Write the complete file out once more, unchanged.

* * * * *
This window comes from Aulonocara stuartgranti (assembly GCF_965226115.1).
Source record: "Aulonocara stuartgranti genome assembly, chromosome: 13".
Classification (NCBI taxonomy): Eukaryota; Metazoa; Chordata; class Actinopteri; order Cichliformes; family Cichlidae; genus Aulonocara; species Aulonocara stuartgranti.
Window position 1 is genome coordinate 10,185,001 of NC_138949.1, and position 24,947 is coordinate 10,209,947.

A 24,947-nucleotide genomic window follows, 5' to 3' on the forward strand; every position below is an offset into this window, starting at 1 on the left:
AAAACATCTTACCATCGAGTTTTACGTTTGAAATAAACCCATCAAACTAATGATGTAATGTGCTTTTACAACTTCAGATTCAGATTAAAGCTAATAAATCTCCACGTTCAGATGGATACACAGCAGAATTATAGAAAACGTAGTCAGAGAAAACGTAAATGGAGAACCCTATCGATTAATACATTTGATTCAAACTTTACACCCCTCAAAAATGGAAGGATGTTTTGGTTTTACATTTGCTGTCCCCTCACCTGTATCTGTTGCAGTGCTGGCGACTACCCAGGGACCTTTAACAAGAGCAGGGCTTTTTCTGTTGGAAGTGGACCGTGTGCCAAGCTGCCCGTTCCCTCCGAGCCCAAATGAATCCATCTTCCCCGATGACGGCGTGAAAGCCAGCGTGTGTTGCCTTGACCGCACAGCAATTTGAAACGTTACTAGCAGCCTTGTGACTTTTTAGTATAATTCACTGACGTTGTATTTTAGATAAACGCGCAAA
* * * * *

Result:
This window comes from Aulonocara stuartgranti (assembly GCF_965226115.1).
Source record: "Aulonocara stuartgranti genome assembly, chromosome: 13".
Classification (NCBI taxonomy): Eukaryota; Metazoa; Chordata; class Actinopteri; order Cichliformes; family Cichlidae; genus Aulonocara; species Aulonocara stuartgranti.
Window position 1 is genome coordinate 10,185,001 of NC_138949.1, and position 24,947 is coordinate 10,209,947.

A 24,947-nucleotide genomic window follows, 5' to 3' on the forward strand; every position below is an offset into this window, starting at 1 on the left:
AAAACATCTTACCATCGAGTTTTACGTTTGAAATAAACCCATCAAACTAATGATGTAATGTGCTTTTACAACTTCAGATTCAGATTAAAGCTAATAAATCTCCACGTTCAGATGGATACACAGCAGAATTATAGAAAACGTAGTCAGAGAAAACGTAAATGGAGAACCCTATCGATTAATACATTTGATTCAAACTTTACACCCCTCAAAAATGGAAGGATGTTTTGGTTTTACATTTGCTGTCCCCTCACCTGTATCTGTTGCAGTGCTGGCGACTACCCAGGGACCTTTAACAAGAGCAGGGCTTTTTCTGTTGGAAGTGGACCGTGTGCCAAGCTGCCCGTTCCCTCCGAGCCCAAATGAATCCATCTTCCCCGATGACGGCGTGAAAGCCAGCGTGTGTTGCCTTGACCGCACAGCAATTTGAAACGTTACTAGCAGCCTTGTGACTTTTTAGTATAATTCACTGACGTTGTATTTTAGATAAACGCGCAAA